QRC considered most striking of Magnificent Seven | Trinidad Guardian

International Council on Monuments and Sites (ICOMOS) T&T, in collaboration with Citizens for Conservation, is celebrating International Day for Monuments and Sites with a series of articles featuring heritage buildings in the T&T Guardian. Today is the fourth instalment in the series and features Queen’s Royal College, St Clair. The theme for the International Day for Monuments and Sites is the Heritage of Education.

Throughout history and in different geo-cultural contexts, education was practised in a wide range of places or buildings. Open spaces, or the protective shadow of a tree, could be useful for the transmission of knowledge, but so too were specific institutional buildings, such as schools, universities, churches, academies, libraries, monasteries, etc.

Many of those buildings, groups of buildings or sites are recognised as bearing not only social or institutional values, but also historic or artistic ones and have therefore become a significant part of our cultural heritage. ICOMOS T&T seeks to raise public awareness of the full diversity of cultural heritage places and landscapes of national or local significance.

For further information on the day, previous themes, support material and the calendar of activities around the world, go to the International Day for Monuments and Sites page of the ICOMOS International Web site.

Queen’s Royal College
Still regarded as one of the leading schools for secondary education, Queen’s Royal College is situated at the corner of St Clair Avenue and Maraval Road. The Main Block, so called because it was the first structure on the site, stands majestic, complete with a lighted clock-tower and chiming clock. Queen’s Royal College is considered to be the most striking of the buildings of the Magnificent Seven.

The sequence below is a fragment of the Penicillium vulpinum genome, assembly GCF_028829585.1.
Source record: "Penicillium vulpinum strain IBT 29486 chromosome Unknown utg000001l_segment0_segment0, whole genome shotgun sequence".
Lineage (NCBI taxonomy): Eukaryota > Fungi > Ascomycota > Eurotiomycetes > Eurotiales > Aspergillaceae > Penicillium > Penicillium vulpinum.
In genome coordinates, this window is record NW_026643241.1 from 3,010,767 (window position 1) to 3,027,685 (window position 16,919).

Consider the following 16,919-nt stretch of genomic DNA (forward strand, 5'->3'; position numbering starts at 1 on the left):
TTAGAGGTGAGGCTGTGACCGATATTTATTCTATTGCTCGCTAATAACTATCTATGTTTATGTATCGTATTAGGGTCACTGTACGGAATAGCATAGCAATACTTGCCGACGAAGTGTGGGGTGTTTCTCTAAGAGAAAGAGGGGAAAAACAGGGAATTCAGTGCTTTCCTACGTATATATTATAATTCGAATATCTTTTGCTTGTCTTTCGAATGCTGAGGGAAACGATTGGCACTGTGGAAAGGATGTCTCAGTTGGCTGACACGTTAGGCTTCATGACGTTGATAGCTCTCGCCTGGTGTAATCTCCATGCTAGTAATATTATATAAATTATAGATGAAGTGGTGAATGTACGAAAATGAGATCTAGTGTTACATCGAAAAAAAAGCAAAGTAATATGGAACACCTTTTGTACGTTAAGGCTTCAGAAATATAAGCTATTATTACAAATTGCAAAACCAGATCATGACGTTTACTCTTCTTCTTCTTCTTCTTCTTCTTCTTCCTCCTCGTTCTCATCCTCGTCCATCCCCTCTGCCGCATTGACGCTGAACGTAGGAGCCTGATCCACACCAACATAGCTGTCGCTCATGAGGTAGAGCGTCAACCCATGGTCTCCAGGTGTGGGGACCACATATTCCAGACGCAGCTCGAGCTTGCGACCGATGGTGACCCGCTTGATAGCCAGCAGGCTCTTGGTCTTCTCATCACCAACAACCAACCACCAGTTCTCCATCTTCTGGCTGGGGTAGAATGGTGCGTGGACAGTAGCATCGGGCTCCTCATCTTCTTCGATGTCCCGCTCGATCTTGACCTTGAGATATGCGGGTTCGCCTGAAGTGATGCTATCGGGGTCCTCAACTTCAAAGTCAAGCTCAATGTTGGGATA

The foundation stone for the building was laid on November 11, 1902, by Sir Courtenay Knollys, who was the acting governor of the day. Daniel M Hahn designed the structure. Hahn was chief draughtsman of the Public Works Department and an old boy of Queen’s Royal College, during the period when the school was housed at the Princes Building.

The architecture of the Main Block is German Renaissance in style, evident by its solid appearance. Constructed at a cost of £15,000, the original building accommodated six classrooms for 30 boys each. The lecture hall could hold over five hundred people at a time when the student population was less than two hundred. Main Block 75, a magazine produced by the College to mark the 75th Anniversary of the main building, gives the architectural description of Queen’s Royal College.

Notwithstanding the German origin of the plan, a legacy perhaps of Mr Hahn’s student days in Berlin, the design of the interior is very definitely tropical with a delightfully aristocratic touch from the days when European school architecture was austere. The grandeur of the Main Block made a great deal of sense, and even if today old traditions are no longer, there is no escaping the eloquence of any public edifice which outspans living memory as the Main Block soon will.

Restoration is in progress on Queen’s Royal College with the original colours being retained. During the restoration, process paint was carefully stripped from the walls to be able to identify the original colours. Decorative panels to the classrooms were revealed and are being restored in certain selected areas.